Wall Street has a full week ahead of it, with most investors anticipating the latest interest rate decision from the Federal Reserve due out Wednesday. As a result, trading was relatively quiet on Monday, and the Nasdaq Composite (NASDAQINDEX: ^IXIC), S&P 500 (SNPINDEX: ^GSPC), and Dow Jones Industrial Average (DJINDICES: ^DJI) all posted only minimal gains on the day.
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Yet there were a couple of big movers among large-cap stocks on Monday, and both of them moved downward. Moderna (NASDAQ: MRNA) and Unity Software (NYSE: U) have both seen their share of struggles recently, and the two stocks moved lower on Monday as more bad news hit their respective companies. Read on to find out the details and what could lie ahead for Moderna and Unity.
Moderna falls on anticipated weak vaccine demand
Moderna was the worst performer in the S&P 500 on Monday, with its stock moving lower by 9%. The COVID-19 vaccine maker struggled as one of its primary rivals announced that it expects to see a tough season ahead.
Pfizer (NYSE: PFE) CFO David Denton spoke at an industry conference and revealed his company's outlook for COVID-19 vaccination rates. The news was bleak, as Denton projected just a 24% vaccination rate in the U.S. in 2023. That's fairly consistent with the estimates that Moderna has made.
Moderna stock had started to climb last week after the U.S. Food and Drug Administration extended its emergency use authorization to new versions of its vaccine that aim at the latest variants of the virus causing COVID-19. Moreover, with hopes of providing combination vaccines to cover both COVID exposure and the flu, Moderna shareholders were finally starting to get more upbeat about the company's prospects.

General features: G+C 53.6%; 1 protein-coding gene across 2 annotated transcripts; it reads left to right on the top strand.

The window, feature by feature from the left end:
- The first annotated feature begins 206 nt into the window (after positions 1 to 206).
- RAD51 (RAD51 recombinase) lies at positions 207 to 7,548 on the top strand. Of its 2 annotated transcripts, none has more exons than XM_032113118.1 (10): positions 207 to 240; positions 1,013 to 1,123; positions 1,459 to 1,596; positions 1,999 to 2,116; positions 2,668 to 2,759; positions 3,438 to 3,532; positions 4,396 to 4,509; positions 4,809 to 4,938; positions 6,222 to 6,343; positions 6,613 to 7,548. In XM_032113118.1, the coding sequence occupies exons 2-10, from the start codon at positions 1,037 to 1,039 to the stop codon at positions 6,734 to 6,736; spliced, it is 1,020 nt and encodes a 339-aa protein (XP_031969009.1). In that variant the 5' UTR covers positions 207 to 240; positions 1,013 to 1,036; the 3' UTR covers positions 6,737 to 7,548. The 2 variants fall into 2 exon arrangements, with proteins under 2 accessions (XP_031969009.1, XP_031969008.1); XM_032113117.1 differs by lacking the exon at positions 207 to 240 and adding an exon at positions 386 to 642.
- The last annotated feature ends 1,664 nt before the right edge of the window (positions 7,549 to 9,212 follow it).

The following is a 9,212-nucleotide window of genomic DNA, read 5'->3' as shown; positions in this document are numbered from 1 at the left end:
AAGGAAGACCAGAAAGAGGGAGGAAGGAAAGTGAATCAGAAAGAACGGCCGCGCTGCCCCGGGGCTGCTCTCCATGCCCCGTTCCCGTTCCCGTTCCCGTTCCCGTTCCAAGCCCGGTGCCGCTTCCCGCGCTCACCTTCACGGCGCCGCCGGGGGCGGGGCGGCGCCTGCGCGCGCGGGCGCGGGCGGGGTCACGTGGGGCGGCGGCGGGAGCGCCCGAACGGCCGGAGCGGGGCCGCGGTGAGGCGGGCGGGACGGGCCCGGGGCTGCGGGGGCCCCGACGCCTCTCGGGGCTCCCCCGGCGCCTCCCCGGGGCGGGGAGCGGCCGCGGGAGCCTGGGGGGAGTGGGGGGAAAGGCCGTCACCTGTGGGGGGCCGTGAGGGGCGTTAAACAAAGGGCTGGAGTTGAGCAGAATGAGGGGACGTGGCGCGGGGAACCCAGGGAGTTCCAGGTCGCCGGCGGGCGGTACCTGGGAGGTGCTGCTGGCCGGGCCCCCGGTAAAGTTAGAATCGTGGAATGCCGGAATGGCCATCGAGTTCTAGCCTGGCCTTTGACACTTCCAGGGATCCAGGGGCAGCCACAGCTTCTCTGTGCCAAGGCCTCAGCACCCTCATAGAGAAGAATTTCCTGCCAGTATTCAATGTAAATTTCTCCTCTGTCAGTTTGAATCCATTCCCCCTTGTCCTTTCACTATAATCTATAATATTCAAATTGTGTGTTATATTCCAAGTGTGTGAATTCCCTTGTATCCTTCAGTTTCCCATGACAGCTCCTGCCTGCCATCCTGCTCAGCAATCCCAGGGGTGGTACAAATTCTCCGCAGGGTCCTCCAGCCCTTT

Long-term investors also believe that Moderna's success with COVID-19 could translate into vaccines and treatments for other diseases down the road. Nevertheless, shorter-term traders are laser-focused on the immediate future for Moderna, and anything that spurs lower vaccine adoption will be a negative in the short run.
Unity makes a mistake
Meanwhile, Unity Software finished down about 8%. The video game software provider has had to deal with backlash from a controversial move, and the potential reversal of that strategic decision could mean that Unity doesn't have as much pricing power as it had originally thought.
Last week, Unity said that it would impose new fees on developers using its platform, with payments tied to the number of game installations from users. The move maddened some of the most ardent supporters of Unity's platform, particularly because competing software providers offer similar features without charging fees like this.
On Monday, however, reports surfaced that Unity could be trying to tone down the changes. The fees wouldn't get eliminated entirely, but they could be subject to limits based on each video game's revenue. Moreover, particularly unpopular provisions like the retroactivity of fee charges and the use of surveillance tools to count installations for verification purposes would be replaced with more palatable alternatives.
Unity is trying to monetize its software more effectively. Yet the danger of alienating key users could prove to do more harm than good. That's a fine line that Unity will have to walk carefully in the weeks and months to come.
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